I am a big fan of the detective fiction genre. I could always tell when I was stressed as a youth, because I'd wander to the library and head back with armfuls of Agatha Christie and various other detective writers. I love a great many and, recently, in Claire De Witt and the City of the Dead have read one of my favourite new voices in years; I am genuinely excited about the prospect of future books in this series. I'm also about to read another new voice (well, new to me) in Jussi Adler-Olsen. Am hopeful this is not yet another male detective with a drinking problem, a cool record collection and problems with his spouse/ladies yet absolutely irresistible to the ladies. Not that I didn't love the early Rebus/Wallander, but there is something a little tiring about those, which is why Claire De Witt struck me as a nice alternative (although **SPOILER ALERT** there are substance abuse issues. sigh). I also very much enjoyed the Tana French novels for their effed up but at least different narrators.
Anyway, I digress. The spur for this post is the death of my all time favourite detective fiction writer, Reginald Hill. His books I have loved more than any others. They span an extraordinary number of books, subjects, ingenious plots - animal rights activism, flooded villages, Passchendaele, rugby clubs, amateur dramatics, South American guerrillas.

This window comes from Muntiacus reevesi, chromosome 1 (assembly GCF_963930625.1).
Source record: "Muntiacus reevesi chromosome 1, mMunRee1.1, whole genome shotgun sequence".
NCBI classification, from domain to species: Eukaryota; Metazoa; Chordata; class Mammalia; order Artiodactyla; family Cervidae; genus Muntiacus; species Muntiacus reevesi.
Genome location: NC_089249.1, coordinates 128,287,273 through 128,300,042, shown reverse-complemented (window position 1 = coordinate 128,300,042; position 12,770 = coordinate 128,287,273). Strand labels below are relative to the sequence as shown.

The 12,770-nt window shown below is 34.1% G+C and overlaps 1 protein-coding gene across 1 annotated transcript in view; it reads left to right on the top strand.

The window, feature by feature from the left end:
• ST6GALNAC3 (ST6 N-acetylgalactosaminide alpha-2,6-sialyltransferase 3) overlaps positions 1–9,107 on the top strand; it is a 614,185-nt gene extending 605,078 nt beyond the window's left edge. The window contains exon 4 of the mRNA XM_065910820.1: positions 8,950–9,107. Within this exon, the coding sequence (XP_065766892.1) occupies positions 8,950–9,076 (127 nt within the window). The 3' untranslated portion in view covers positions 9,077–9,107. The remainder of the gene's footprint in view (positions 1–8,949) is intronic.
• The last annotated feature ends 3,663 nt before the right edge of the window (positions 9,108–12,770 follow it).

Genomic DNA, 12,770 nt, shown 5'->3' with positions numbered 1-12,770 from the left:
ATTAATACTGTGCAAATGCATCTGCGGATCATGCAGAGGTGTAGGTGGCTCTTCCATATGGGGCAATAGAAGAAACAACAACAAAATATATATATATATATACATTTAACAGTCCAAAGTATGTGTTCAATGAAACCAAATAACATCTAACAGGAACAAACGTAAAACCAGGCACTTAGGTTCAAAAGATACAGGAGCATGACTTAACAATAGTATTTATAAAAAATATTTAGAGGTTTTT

They also feature functional human beings. One of the best things about the Dalziel & Pascoe books is the marriage between Ellie and Peter; the reader follows them falling in love and growing into a marriage that has its issues but, basically works. It has the normal stresses and strains (in a way that portraits of idealized "happy marriages" often don't work - yes, Ian McEwan, I'm looking at you, and am not the only one, apparently - because they're portrayed as "perfect" rather than happy - a different thing).
The relationship between Dalziel and Pascoe is funny, affectionate, tense; everything a yin and yang, two-member team should be. Pascoe underestimates Dalziel's ability to read people, situations, his intelligence; Dalziel underestimates Pascoe's grit and determination. It works beautifully. I'm tempted to re-read them - I had them all in one place, in sequential order, before we moved to the US. Maybe it's now time to regather them and start again. Once I've got rid of the mountain of library books and Christmas books that are piled around the house.